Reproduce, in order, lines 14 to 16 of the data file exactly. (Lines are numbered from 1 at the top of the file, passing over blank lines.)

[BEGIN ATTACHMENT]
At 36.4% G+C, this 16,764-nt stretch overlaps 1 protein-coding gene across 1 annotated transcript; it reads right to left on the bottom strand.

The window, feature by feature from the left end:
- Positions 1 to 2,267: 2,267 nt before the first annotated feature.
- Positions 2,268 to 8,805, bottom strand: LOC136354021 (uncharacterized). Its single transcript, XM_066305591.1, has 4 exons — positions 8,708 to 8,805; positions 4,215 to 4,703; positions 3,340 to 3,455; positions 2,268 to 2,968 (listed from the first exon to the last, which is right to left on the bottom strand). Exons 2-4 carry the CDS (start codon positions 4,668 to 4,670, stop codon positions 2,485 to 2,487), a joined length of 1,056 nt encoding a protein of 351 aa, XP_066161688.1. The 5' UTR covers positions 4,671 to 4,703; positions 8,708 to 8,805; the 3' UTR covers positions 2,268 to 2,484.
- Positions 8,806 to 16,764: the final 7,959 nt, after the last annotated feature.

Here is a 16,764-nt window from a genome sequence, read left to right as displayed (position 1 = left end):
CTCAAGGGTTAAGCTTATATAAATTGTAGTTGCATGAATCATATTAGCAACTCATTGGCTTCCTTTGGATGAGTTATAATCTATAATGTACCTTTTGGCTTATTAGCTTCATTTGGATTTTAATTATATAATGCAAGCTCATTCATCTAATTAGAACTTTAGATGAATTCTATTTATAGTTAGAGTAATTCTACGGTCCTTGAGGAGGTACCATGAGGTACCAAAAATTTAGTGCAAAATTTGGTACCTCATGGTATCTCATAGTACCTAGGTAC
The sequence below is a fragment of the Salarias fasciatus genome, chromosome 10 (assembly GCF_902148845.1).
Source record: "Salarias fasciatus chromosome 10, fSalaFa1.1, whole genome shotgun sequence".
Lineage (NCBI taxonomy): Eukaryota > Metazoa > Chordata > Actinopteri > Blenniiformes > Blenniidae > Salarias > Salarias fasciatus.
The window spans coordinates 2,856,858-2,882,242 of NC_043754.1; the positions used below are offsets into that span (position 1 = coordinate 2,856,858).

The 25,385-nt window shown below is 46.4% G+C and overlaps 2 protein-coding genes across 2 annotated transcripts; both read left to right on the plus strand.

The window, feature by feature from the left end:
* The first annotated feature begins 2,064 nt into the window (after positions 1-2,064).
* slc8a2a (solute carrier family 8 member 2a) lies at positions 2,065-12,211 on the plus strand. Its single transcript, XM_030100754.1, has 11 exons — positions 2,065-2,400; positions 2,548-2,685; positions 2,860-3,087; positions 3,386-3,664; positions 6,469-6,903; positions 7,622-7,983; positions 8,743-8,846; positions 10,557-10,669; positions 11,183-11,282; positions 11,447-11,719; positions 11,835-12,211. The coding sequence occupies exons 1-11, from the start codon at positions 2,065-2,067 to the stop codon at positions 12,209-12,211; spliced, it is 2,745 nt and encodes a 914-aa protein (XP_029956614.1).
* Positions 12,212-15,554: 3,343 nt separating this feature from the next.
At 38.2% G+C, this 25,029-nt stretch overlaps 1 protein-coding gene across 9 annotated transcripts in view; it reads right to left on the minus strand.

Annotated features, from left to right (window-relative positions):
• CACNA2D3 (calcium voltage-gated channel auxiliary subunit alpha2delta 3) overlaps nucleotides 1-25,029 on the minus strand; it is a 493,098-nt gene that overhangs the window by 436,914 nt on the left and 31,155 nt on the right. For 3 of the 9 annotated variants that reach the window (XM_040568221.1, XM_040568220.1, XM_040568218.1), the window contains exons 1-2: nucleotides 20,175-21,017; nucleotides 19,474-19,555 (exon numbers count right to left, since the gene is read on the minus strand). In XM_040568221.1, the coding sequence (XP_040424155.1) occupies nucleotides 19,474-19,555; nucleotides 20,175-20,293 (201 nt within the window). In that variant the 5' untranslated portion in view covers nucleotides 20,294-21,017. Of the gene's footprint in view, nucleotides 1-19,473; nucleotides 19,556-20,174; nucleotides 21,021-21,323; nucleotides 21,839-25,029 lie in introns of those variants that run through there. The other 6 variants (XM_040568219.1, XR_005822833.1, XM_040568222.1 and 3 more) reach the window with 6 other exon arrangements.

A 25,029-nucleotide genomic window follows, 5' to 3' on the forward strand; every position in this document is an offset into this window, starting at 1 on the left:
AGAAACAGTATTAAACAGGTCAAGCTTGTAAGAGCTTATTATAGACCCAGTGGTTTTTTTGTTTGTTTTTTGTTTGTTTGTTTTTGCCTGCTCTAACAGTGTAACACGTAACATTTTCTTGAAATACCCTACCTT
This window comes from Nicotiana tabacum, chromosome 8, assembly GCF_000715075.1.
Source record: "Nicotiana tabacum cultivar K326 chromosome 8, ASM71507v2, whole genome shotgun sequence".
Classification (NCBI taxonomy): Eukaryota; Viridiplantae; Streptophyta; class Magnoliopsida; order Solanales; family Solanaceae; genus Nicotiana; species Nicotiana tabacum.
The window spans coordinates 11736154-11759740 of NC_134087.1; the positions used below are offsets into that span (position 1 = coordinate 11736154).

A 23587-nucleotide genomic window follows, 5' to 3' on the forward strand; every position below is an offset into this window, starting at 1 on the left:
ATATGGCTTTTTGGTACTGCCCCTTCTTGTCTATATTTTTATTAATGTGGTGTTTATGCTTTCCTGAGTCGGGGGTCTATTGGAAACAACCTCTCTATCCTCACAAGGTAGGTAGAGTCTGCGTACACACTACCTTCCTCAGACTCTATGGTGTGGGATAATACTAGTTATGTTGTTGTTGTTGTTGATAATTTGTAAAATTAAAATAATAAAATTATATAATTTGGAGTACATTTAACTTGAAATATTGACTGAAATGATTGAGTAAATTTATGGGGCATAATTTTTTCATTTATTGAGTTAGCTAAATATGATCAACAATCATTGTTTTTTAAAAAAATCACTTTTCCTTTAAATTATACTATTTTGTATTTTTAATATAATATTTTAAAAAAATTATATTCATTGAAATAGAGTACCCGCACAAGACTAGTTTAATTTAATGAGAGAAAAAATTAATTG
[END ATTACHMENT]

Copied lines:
* The first annotated feature begins 2,064 nt into the window (after positions 1-2,064).
* slc8a2a (solute carrier family 8 member 2a) lies at positions 2,065-12,211 on the plus strand. Its single transcript, XM_030100754.1, has 11 exons — positions 2,065-2,400; positions 2,548-2,685; positions 2,860-3,087; positions 3,386-3,664; positions 6,469-6,903; positions 7,622-7,983; positions 8,743-8,846; positions 10,557-10,669; positions 11,183-11,282; positions 11,447-11,719; positions 11,835-12,211. The coding sequence occupies exons 1-11, from the start codon at positions 2,065-2,067 to the stop codon at positions 12,209-12,211; spliced, it is 2,745 nt and encodes a 914-aa protein (XP_029956614.1).
* Positions 12,212-15,554: 3,343 nt separating this feature from the next.